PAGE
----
Being a Virgo, I am a planner by nature. With that being said, learning to be flexible and "expect the unexpected" was always a hard concept for me to grasp. Then we had Aiden. His birth provided the ultimate shock factor, preparing me in a profound way for a life of throwing plans out the window and going with the flow.
It was a hard lesson to learn. I no longer had the freedom to plan my life around the predictable baby issues - runny noses, sleepless nights, ear infections. Everything became magnified. Even when I had the opportunity to use my knack for organization in keeping track of doctors appointments, medicine dosages and therapy logistics there were always moments that would knock me down. "Didn't see that coming", I'd think when a new medical issue arose or our finances were hanging on by a thread after an insurance denial.
For a good year and a half, I held on to the hope that I had some iota of control as a mother. That my love for my kids and ability to keep things on track despite the craziness around me would be enough. At some point, however, I finally realized that along with the dreams of a perfect little healthy family, I also had to let go of the idea that I would somehow avoid any more "unexpected" moments. Those moments...they just come with the territory. Scheduling a surgery doesn't necessarily mean it will happen as planned due to a nasty virus that rears it's ugly head the week of. Getting bills paid on time sometimes can't happen - the money just isn't there. If I continued to believe I could plan everything out the way it would actually happen I would never survive as a special needs parent.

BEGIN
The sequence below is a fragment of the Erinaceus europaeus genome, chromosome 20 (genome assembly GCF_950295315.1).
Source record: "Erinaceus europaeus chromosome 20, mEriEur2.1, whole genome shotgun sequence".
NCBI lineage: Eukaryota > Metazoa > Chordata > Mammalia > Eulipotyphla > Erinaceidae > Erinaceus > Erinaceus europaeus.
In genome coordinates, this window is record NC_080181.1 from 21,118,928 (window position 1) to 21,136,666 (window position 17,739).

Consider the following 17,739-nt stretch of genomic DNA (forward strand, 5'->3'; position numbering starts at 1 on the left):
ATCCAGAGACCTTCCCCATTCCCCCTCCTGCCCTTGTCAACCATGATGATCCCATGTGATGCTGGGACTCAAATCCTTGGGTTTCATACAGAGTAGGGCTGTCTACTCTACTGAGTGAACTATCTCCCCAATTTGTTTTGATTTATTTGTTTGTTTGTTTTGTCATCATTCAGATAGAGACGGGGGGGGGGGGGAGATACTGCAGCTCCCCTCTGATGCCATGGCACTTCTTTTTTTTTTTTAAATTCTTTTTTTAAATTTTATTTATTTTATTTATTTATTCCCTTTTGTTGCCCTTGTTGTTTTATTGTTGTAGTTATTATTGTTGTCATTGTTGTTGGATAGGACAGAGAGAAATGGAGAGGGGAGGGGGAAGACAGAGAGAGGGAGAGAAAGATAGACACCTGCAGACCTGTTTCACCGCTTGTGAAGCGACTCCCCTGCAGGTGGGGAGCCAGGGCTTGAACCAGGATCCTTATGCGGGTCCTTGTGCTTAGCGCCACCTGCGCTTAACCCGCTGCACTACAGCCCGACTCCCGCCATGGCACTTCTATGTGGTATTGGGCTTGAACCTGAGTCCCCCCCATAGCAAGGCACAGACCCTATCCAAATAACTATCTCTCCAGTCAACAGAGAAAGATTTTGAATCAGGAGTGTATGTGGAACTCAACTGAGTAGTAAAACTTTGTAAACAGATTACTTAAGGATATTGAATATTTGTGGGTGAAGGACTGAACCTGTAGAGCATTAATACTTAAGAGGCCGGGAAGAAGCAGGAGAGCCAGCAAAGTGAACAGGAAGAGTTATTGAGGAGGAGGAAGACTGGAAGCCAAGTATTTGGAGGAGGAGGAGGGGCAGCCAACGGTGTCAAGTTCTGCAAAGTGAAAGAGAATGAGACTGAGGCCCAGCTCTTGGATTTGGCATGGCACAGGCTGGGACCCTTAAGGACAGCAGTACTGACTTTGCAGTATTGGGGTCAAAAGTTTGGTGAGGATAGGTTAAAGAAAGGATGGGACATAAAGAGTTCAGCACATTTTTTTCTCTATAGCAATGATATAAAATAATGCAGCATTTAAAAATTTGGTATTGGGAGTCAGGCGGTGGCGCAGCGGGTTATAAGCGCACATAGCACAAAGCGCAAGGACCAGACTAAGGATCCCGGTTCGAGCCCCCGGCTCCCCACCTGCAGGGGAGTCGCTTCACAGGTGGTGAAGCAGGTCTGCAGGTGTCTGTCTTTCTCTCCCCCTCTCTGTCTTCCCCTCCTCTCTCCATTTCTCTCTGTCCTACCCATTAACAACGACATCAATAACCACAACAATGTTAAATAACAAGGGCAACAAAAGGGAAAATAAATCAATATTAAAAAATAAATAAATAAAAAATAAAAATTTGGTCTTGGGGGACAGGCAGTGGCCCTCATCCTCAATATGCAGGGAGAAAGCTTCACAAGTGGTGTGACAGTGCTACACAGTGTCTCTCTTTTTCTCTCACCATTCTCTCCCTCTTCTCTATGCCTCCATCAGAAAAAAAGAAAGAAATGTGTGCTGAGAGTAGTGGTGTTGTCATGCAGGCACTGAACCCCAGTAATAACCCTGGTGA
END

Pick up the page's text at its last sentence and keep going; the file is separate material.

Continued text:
Recently we took Aiden for his 2nd Visual Evoked Potential eye test expecting normal results. Instead we received a phone call from his surgeon with surprising news. The test showed an increase in abnormalities compared to his first test, putting him below the "normal" threshold. We braced ourselves as he spoke of doing a surgery in the next week for increased intracranial pressure. There it was again, mocking us "Didn't see that coming"...
However now - 4 years into this journey - we were able to keep a cool head and roll with the punches. This kind of stuff just doesn't phase us anymore. If surgery is what he needed even when we thought we'd have at least another year surgery-free, then so be it. We'd consult our calendars, move things around and make it happen. We'd figure out the appropriate way to start discussing it with Aiden. We would determine the best way to soften the blow that his first season of t-ball wasn't going to be possible this spring. Despite the "unexpected" news, we now have a way of setting a plan into motion.
Sometimes it stinks that we have become so accustomed to dealing with bad news. Every now and then I get a little down thinking about how far we've strayed from our "plans" for life when we first started out as a married couple. But mostly I am able to see how many ways my life, my personality and my character has been enriched by the difficult decisions and situations that lay behind us. And that gives me hope that we'll be able to get through all of the "unexpected" moments we have up ahead.